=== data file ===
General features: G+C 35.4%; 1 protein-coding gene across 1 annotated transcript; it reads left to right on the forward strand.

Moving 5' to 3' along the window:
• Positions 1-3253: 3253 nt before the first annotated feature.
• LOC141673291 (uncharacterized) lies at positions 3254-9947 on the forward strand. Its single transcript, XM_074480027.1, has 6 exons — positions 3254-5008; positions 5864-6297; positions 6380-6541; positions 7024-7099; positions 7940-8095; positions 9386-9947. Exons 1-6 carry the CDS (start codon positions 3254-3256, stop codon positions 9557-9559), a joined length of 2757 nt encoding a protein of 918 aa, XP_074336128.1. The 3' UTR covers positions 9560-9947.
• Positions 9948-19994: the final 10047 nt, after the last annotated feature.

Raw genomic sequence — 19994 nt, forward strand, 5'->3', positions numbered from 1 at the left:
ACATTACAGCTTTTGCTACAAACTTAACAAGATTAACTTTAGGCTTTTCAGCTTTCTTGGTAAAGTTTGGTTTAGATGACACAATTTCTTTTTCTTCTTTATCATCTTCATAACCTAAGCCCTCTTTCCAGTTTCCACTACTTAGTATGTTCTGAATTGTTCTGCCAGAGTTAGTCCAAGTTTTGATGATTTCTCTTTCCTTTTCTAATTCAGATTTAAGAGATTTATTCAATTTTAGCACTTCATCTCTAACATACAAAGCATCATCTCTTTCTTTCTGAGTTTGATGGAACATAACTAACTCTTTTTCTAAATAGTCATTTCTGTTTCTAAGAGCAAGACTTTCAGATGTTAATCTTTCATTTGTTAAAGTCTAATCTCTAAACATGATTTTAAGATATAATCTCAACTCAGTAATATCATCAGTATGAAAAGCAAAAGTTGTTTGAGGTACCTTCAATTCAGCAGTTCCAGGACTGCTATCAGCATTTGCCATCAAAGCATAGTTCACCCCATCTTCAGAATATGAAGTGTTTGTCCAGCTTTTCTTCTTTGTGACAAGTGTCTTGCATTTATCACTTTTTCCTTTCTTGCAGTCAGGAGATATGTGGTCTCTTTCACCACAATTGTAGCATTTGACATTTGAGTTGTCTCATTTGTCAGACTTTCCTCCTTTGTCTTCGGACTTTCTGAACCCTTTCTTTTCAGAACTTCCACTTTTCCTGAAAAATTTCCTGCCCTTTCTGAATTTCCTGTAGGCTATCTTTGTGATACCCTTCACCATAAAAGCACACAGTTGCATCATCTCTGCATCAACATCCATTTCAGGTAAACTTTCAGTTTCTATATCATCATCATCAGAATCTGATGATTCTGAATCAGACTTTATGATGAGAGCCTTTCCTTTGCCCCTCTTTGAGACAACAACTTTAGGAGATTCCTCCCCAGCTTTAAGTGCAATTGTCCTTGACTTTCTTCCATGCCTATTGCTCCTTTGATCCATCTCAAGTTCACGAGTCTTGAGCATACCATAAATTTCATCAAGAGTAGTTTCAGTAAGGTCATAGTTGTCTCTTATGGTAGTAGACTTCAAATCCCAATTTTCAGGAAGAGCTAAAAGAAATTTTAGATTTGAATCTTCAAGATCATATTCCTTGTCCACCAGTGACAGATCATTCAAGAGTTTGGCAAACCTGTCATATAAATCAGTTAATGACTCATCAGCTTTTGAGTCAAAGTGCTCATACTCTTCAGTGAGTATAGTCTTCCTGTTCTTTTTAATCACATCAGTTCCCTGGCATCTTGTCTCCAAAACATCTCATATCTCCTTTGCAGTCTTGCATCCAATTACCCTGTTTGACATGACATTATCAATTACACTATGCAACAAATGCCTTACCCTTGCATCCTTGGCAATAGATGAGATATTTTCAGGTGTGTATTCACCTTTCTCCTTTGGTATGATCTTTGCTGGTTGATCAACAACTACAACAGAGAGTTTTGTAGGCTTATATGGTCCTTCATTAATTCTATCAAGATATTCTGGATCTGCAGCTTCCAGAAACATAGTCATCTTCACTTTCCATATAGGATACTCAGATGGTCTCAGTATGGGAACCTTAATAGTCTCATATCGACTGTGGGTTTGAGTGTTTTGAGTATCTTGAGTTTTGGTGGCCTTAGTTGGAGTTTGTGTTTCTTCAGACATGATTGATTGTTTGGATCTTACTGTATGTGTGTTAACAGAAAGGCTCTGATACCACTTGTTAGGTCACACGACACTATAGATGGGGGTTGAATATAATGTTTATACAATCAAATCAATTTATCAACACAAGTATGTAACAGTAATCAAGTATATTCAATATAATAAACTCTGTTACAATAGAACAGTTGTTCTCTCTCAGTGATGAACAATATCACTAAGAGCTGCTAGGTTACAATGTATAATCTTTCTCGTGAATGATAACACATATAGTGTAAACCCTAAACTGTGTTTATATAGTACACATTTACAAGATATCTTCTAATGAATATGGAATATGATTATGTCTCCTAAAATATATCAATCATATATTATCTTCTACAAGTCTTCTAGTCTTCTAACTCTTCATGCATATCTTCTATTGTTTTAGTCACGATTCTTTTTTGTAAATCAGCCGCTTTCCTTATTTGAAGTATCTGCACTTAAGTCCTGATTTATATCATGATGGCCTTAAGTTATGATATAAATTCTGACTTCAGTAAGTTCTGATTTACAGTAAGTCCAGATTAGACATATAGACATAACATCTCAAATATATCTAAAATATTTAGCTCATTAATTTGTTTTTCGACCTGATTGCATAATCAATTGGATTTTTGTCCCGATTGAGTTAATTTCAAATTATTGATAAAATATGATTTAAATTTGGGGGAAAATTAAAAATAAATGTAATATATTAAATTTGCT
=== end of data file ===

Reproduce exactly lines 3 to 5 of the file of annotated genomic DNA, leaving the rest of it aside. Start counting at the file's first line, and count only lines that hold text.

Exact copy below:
• Positions 1-3253: 3253 nt before the first annotated feature.
• LOC141673291 (uncharacterized) lies at positions 3254-9947 on the forward strand. Its single transcript, XM_074480027.1, has 6 exons — positions 3254-5008; positions 5864-6297; positions 6380-6541; positions 7024-7099; positions 7940-8095; positions 9386-9947. Exons 1-6 carry the CDS (start codon positions 3254-3256, stop codon positions 9557-9559), a joined length of 2757 nt encoding a protein of 918 aa, XP_074336128.1. The 3' UTR covers positions 9560-9947.
• Positions 9948-19994: the final 10047 nt, after the last annotated feature.